Van Dover is an Assistant Professor of English. He picked these authors because they produced books that sold over two million copies for each of their many books. They sold 45 our of the top 55 crime and suspense novels. "Perry Mason" operates through the law, "Mike Hammer" and "James Bond" operate above the law. Each writer shows a moral, social, and political prejudice more obvious in a changed time. Gardner, Spillane, and Fleming were unprecedented successes for their time. Their writing was consistent and predictable, even to a surprise ending. [I don't know who checked his facts, but Erle Stanley Gardner died in 1970 (p.2).] The reason for the rise of detective literature from the 1880s is that it reflects the reality of modern city life. The "Perry Mason" stories educate the ordinary person about legal matters. I found Gardner's novels from the 1950s and 1960s better than his earlier novels; but the sales figures were lower. Bettelheim seems useless; fairy tales are legends from many people and have no identifiable authors. They served as educational stories before radio and TV.
Erle Stanley Gardner (1889-1970) was the most prolific writer (p.15): books, novelettes, short stories, and articles; also films, radio, television, and comic strips. Gardner compared his stories to baseball games: the rules don't change, but people continue to watch games (p.25). Gardner wrote short stories during the 1920s before he wrote his novels. Van Dover claims "Mason a lawbreaking lawyer" (p.32) but presents no citations. In describing "The Case of the Velvet Claws" Van Dover tells of the non-stop action of this story, but concentrates too much on this "pilot" novel. The reader will learn about people and situations that teach a lesson. Are some characters stereotyped (p.58)? Isn't this how people's minds work? While Gardner does not provide much background description, enough slips in to tell about Los Angeles over the decades. Van Dover's criticism of the D.A. series as "the least" seems wrong. They tell quite a bit about small-town and county politics in a way neglected by others. The "Cool & Lam" series lets Gardner write "outside his box" with situations that might be too risqué for the `Saturday Evening Post'. They are a sort of parody on the conventional private-eye story of a rugged detective and a young female secretary. Gardner grew up in a conventional New England family and wrote for a different audience than post-war Spillane and Fleming.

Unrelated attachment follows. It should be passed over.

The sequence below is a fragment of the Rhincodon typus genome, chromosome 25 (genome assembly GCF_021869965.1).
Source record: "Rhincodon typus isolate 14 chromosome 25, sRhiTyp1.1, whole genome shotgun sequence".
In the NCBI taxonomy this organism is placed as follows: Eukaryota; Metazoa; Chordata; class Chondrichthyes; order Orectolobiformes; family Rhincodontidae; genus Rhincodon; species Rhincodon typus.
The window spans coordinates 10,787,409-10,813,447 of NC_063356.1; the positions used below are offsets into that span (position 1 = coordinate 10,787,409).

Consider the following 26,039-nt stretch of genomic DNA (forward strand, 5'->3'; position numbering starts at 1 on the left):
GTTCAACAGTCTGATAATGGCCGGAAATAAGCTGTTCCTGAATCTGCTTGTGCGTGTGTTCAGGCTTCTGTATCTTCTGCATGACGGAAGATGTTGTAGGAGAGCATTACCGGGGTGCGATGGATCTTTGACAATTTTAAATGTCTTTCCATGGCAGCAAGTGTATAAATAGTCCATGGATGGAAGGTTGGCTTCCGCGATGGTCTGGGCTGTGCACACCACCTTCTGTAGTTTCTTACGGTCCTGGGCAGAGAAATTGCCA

"Mike Hammer" was the war veteran who had seen it all. Van Dover compares Spillane's early novels to one of Hammett and Chandler; Spillane's art is not praised highly. Was Spillane ever the "tough guy" he wrote about (p.151)? Spillane worked on comic books before writing his novels. Gardner was a lawyer whose early career was similar to "Perry Mason". Fleming was a journalist who just happened to step into a high level Naval Intelligence post during WW II. He accompanied Dusko Popov to Washington in July 1941 to warn of Axis interest in Pearl Harbor?
Van Dover seems fascinated with the "James Bond" character, who led a life of comparative luxury. The story in "Casino Royale" is improbable, but it has a surprise ending (p.163). Travel on "trains and ships and planes" provides filler to pad out the story. Van Dover's analysis of Flemings' stories points out the improbabilities. [Like `Beowulf'?] But entertainment is not a rational activity; the story works as long as the action continues. Van Dover notes the films used the novels as a starting point, and were improved to meet the needs of the audiences. The first film "Doctor No" was in 1963, the current version of "Casino Royale" is in 2006. That's a very long time-span for any series. The story of a lone man struggling against the odds to win must resonate with people who will pay to see these stories. Even if they repeat after ten years.